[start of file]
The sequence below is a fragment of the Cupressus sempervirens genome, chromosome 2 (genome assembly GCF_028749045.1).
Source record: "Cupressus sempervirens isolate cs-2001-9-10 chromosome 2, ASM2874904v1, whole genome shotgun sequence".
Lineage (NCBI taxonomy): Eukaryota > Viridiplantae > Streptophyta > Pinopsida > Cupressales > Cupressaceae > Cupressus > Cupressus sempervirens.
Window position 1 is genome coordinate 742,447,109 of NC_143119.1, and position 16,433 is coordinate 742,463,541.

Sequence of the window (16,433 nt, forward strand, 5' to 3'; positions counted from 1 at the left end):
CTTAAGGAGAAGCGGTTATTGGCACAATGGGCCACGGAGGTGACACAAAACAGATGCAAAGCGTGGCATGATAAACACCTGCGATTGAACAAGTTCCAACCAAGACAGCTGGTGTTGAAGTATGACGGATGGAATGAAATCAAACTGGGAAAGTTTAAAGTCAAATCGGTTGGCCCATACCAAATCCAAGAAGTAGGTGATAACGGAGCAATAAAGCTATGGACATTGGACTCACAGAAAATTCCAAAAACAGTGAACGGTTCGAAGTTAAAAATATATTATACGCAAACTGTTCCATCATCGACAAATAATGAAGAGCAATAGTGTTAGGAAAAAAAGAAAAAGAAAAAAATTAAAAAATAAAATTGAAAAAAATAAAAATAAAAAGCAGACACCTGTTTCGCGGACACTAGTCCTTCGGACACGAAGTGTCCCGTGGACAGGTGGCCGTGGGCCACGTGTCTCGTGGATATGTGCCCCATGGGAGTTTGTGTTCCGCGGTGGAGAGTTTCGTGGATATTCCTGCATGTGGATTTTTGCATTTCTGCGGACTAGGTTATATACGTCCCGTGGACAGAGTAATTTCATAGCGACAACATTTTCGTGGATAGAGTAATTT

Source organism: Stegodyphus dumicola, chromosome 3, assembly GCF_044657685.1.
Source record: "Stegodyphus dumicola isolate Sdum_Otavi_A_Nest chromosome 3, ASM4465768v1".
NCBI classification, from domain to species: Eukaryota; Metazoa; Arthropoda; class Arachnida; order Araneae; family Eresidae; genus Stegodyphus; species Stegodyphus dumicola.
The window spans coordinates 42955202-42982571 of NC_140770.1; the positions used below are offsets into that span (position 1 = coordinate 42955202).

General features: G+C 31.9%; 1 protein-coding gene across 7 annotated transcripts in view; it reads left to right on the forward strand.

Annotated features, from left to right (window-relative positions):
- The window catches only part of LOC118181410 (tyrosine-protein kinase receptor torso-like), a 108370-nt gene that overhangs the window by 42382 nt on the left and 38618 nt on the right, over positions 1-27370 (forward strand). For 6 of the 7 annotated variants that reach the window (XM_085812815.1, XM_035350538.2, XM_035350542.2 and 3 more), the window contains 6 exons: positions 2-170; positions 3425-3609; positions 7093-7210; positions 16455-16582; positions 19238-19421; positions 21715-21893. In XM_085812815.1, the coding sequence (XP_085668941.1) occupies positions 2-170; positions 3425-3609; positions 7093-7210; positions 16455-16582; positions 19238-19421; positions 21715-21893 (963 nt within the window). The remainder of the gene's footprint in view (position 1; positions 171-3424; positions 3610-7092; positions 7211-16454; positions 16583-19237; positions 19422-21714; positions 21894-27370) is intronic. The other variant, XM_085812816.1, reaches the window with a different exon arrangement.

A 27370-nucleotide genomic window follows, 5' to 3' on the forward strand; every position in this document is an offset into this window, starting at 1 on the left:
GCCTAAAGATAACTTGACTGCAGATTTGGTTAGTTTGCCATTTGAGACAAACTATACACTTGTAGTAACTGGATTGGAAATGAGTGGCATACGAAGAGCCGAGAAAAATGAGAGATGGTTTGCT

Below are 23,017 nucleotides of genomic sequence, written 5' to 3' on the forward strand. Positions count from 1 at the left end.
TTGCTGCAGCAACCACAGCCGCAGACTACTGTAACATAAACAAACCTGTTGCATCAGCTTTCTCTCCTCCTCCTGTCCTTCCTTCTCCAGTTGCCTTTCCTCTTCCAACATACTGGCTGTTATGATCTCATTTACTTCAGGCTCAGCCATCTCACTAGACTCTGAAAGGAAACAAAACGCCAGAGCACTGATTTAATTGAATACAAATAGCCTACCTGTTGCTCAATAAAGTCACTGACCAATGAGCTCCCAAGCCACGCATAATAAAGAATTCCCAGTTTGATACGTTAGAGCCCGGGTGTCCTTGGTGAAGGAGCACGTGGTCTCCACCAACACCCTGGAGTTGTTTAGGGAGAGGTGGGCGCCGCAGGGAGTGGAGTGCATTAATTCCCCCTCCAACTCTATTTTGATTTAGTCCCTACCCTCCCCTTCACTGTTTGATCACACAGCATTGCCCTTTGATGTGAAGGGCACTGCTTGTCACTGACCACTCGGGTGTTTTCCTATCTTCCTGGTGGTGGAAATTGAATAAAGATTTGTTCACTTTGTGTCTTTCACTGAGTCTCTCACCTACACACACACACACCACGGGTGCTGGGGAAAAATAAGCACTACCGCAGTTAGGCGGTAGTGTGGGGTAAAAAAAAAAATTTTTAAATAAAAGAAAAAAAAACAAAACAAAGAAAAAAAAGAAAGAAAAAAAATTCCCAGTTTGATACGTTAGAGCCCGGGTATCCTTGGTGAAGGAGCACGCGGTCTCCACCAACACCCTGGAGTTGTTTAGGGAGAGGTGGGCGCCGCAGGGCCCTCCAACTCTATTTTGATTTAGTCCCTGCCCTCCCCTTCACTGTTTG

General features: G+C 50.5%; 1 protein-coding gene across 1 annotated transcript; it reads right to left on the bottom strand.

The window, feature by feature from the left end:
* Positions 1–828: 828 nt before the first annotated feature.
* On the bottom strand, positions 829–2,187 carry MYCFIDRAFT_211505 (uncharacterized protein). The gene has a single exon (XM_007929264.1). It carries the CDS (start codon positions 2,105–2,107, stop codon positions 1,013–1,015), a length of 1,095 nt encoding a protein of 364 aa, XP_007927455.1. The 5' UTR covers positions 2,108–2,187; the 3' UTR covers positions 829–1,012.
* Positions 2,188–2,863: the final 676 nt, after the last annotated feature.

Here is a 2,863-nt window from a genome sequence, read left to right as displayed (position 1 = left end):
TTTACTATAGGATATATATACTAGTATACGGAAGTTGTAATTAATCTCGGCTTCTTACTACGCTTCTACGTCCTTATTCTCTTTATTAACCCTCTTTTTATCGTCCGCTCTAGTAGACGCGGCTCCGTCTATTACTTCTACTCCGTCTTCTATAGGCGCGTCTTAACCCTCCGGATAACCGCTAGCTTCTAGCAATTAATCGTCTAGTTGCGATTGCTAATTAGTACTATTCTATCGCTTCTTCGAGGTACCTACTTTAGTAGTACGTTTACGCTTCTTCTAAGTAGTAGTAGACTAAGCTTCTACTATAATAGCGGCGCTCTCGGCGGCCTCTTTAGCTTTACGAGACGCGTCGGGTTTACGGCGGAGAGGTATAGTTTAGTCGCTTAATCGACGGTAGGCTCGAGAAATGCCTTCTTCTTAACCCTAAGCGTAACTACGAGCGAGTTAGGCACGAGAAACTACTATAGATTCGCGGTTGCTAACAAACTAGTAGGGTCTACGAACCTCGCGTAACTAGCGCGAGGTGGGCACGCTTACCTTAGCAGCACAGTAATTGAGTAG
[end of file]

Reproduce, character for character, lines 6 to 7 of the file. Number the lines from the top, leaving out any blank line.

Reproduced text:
CTTAAGGAGAAGCGGTTATTGGCACAATGGGCCACGGAGGTGACACAAAACAGATGCAAAGCGTGGCATGATAAACACCTGCGATTGAACAAGTTCCAACCAAGACAGCTGGTGTTGAAGTATGACGGATGGAATGAAATCAAACTGGGAAAGTTTAAAGTCAAATCGGTTGGCCCATACCAAATCCAAGAAGTAGGTGATAACGGAGCAATAAAGCTATGGACATTGGACTCACAGAAAATTCCAAAAACAGTGAACGGTTCGAAGTTAAAAATATATTATACGCAAACTGTTCCATCATCGACAAATAATGAAGAGCAATAGTGTTAGGAAAAAAAGAAAAAGAAAAAAATTAAAAAATAAAATTGAAAAAAATAAAAATAAAAAGCAGACACCTGTTTCGCGGACACTAGTCCTTCGGACACGAAGTGTCCCGTGGACAGGTGGCCGTGGGCCACGTGTCTCGTGGATATGTGCCCCATGGGAGTTTGTGTTCCGCGGTGGAGAGTTTCGTGGATATTCCTGCATGTGGATTTTTGCATTTCTGCGGACTAGGTTATATACGTCCCGTGGACAGAGTAATTTCATAGCGACAACATTTTCGTGGATAGAGTAATTT

Source organism: Stegodyphus dumicola, chromosome 3, assembly GCF_044657685.1.